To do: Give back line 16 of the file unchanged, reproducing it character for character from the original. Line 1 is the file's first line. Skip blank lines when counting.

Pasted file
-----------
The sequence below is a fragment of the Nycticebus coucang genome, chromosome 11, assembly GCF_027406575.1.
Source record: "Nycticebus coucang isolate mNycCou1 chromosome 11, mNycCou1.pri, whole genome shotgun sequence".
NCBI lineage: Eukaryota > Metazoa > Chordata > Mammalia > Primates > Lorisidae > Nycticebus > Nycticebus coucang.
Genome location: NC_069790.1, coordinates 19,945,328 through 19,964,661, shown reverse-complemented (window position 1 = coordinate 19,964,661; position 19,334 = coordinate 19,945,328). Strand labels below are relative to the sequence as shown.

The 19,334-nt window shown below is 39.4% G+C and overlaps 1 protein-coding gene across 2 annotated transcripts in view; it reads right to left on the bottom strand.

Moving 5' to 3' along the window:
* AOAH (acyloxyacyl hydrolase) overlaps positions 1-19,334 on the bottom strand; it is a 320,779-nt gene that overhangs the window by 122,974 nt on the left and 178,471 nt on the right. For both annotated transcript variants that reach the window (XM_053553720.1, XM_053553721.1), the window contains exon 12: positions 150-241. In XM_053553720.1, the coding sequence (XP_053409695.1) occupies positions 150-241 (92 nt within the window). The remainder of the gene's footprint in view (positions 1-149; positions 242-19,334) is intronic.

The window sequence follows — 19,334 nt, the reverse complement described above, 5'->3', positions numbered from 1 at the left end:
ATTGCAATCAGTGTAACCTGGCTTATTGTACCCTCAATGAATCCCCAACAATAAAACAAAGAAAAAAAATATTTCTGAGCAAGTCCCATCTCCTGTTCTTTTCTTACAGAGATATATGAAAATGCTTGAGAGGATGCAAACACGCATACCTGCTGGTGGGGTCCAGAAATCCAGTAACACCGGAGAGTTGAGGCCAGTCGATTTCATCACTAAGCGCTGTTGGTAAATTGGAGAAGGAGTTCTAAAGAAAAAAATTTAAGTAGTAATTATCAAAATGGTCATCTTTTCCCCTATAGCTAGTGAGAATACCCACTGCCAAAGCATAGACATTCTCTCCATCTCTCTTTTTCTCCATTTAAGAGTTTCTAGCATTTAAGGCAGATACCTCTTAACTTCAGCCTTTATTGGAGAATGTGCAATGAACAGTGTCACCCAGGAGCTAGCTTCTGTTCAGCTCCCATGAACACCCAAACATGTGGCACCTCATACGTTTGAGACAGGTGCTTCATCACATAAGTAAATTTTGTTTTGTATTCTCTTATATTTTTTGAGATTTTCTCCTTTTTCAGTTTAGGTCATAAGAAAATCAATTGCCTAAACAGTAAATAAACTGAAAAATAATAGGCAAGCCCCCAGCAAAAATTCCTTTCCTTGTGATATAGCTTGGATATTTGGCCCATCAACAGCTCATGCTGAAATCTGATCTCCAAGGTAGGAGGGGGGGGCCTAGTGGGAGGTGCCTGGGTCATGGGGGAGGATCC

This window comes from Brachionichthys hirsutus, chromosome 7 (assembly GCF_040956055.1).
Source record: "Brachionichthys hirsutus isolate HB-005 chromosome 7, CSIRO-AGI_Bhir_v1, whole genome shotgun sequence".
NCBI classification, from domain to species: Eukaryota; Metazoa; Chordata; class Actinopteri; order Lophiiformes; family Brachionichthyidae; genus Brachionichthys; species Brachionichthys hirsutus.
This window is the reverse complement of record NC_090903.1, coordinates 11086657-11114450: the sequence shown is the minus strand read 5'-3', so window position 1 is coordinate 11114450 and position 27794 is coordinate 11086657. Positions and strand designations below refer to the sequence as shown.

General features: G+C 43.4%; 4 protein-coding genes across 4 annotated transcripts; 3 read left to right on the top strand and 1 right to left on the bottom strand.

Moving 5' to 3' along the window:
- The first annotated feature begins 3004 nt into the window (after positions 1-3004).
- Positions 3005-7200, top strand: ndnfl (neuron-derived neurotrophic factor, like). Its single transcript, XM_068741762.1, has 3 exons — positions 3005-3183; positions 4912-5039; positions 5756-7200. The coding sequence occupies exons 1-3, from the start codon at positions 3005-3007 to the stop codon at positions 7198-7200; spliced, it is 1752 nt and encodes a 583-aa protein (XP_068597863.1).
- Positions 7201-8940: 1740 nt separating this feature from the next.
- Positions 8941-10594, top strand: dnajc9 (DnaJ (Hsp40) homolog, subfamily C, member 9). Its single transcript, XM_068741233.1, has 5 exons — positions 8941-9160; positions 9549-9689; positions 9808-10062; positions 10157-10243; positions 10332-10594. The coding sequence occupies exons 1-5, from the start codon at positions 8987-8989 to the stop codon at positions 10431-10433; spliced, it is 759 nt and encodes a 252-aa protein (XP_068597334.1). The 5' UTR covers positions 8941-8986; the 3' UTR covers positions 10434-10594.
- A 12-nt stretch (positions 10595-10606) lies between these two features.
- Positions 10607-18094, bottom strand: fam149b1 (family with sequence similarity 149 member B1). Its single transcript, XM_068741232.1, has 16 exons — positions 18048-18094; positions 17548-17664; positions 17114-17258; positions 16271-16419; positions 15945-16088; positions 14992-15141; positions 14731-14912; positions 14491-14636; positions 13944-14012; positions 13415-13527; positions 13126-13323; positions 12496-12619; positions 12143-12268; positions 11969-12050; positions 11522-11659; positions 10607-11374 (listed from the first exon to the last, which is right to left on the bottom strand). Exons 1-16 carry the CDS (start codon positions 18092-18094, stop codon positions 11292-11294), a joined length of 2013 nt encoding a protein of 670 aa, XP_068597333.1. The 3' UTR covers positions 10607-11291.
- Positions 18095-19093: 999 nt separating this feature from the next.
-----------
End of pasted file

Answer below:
- The first annotated feature begins 3004 nt into the window (after positions 1-3004).